Resilience Smart Cities

Nearly half of Americans making $100K are living paycheck to paycheck, survey finds

Story at a glance

  • A new report has found more than half of Americans are living paycheck to paycheck.
  • The study was conducted by LendingClub Corporation in partnership with PYMNTS.com for its seventh edition of the Reality Check: Paycheck-To-Paycheck research series released Thursday.
  • Sixty-four percent of Americans are living paycheck to paycheck as of January 2022 across all income brackets.

A new report has found more than half of Americans are living paycheck to paycheck.   

The study conducted by LendingClub Corporation in partnership with PYMNTS.com found that Americans across all income brackets are increasingly living paycheck to paycheck, including those with six-figure incomes.    

Sixty-four percent of Americans are living paycheck to paycheck as of January 2022, the study found — a 3 percent increase from December 2021 and a 12 percent increase from April 2021.    

The survey found that among those earning more than 100,000, 48 percent said they were living paycheck to paycheck, an increase from 42 percent in December 2021. The number has increased since May 2021 when 39 percent of six-figure earners said the same.   

In fact, the number of those earning between $50,000 and $100,000 who are living paycheck to paycheck is rising.   

In May 2021, 53 percent of earners in this financial bracket reported living paycheck to paycheck, compared to 67 percent in January 2022.    

However, the realities of those living paycheck to paycheck also differ, with the data broken down into two categories: those living paycheck to paycheck comfortably and those living paycheck to paycheck with difficulty. 


America is changing faster than ever! Add Changing America to your Facebook or Twitter feed to stay on top of the news. 


According to the study, those who were living paycheck to paycheck but were able to pay their bills was 42 percent in January 2022, compared to 22 percent who struggled to pay their monthly bills.    

But the disparity in annual income did come into play when evaluating the differences in savings among both those struggling to pay bills and those who were not. People earning more than $100,000 and living paycheck to paycheck who reported difficulties paying their bills had an average savings of $11,168, compared to $12,881 in those who weren’t struggling with bills.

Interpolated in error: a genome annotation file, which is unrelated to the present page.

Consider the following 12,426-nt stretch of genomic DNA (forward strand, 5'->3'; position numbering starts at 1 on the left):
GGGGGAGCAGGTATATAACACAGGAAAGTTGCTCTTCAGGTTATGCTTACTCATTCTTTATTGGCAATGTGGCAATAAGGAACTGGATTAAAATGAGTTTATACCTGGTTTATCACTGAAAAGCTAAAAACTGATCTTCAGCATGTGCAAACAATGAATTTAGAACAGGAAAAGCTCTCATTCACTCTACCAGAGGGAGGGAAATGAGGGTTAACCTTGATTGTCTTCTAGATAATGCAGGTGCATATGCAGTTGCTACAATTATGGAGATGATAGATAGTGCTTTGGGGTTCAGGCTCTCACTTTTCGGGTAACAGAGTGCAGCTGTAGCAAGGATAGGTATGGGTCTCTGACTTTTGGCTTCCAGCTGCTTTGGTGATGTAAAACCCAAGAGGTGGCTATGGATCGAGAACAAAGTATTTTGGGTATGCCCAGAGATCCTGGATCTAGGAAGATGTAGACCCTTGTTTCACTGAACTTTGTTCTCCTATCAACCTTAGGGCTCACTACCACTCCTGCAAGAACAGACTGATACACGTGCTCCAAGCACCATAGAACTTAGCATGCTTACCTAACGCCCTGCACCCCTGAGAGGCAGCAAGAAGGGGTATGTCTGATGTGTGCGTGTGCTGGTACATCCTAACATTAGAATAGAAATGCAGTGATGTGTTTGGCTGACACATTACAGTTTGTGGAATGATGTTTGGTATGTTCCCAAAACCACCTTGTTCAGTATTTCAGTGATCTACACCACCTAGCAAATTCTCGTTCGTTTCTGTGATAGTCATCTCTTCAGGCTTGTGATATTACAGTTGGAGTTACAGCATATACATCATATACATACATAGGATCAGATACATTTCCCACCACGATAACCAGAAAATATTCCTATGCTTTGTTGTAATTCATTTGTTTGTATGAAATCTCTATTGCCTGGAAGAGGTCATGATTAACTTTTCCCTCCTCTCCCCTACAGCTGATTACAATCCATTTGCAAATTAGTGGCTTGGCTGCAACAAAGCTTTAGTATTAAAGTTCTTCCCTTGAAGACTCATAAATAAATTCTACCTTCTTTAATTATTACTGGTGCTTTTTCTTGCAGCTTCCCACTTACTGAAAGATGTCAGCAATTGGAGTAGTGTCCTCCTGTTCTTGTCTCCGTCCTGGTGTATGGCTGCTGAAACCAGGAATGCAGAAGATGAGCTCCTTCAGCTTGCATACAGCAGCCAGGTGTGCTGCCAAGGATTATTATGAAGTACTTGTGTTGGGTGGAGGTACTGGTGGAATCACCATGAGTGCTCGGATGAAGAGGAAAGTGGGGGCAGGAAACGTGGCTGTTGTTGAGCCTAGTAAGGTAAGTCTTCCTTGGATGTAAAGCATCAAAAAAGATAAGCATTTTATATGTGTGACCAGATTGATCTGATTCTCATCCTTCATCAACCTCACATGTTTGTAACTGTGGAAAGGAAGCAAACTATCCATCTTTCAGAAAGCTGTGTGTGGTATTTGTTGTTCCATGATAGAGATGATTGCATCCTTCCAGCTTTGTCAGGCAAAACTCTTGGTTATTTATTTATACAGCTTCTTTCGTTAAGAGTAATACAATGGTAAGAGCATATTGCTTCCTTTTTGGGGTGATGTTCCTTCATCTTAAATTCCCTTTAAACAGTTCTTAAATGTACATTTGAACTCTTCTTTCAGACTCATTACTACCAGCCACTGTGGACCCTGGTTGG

Yet, those earning $50,000 to $100,000 per year and living paycheck to paycheck with difficulties had an average savings of $2,360, compared to $7,273 for those who didn’t have issues. In stark contrast, people earning less than $50,000 per year living paycheck to paycheck who struggled to pay bills only reported an average savings of $788, compared to $4,369 for those who weren’t having issues with bills.   

In the case of an emergency expense of $400 or more, more than 50 percent of people earning $50,000 to $100,000 per year and more than $100,000 per year, respectively, would be able to pay it using savings, compared to only 38.5 percent of those earning less than $50,000.  

Among those earning more than $100,000, 23 percent living paycheck to paycheck are struggling to pay their bills and would not be able to pay a $400 emergency expense. Meanwhile, 38 percent of those earning between $50,000 and $100,000 said the same.    

“With inflation up 7.5 percent in the last 12 months, consumers of all income brackets are struggling to find a way to make ends meet,” Anuj Nayar, financial health officer at LendingClub, said in a press release. “Every day we see Americans relying on credit cards as a crutch, which is a horrible way to borrow money if you don’t intend to pay off the entire balance at the end of every month.” 


READ MORE STORIES FROM CHANGING AMERICA 
FISH AND WILDLIFE SERVICE TO RELEASE NINE ENDANGERED RED WOLVES NEAR THE OUTER BANKS  
EDUCATION DEPARTMENT TO ERASE $415 MILLION IN STUDENT LOAN DEBT FOR NEARLY 16,000 BORROWERS 
JUST 20 MINUTES OF DAILY EXERCISE AT 70 COULD STAVE OFF MAJOR HEART DISEASE: STUDY 
FEARS OF AVOCADO SHORTAGE RISE AFTER IMPORT BAN 
SILICON VALLEY TURNS TO TINY HOMES TO END HOMELESSNESS BY 2025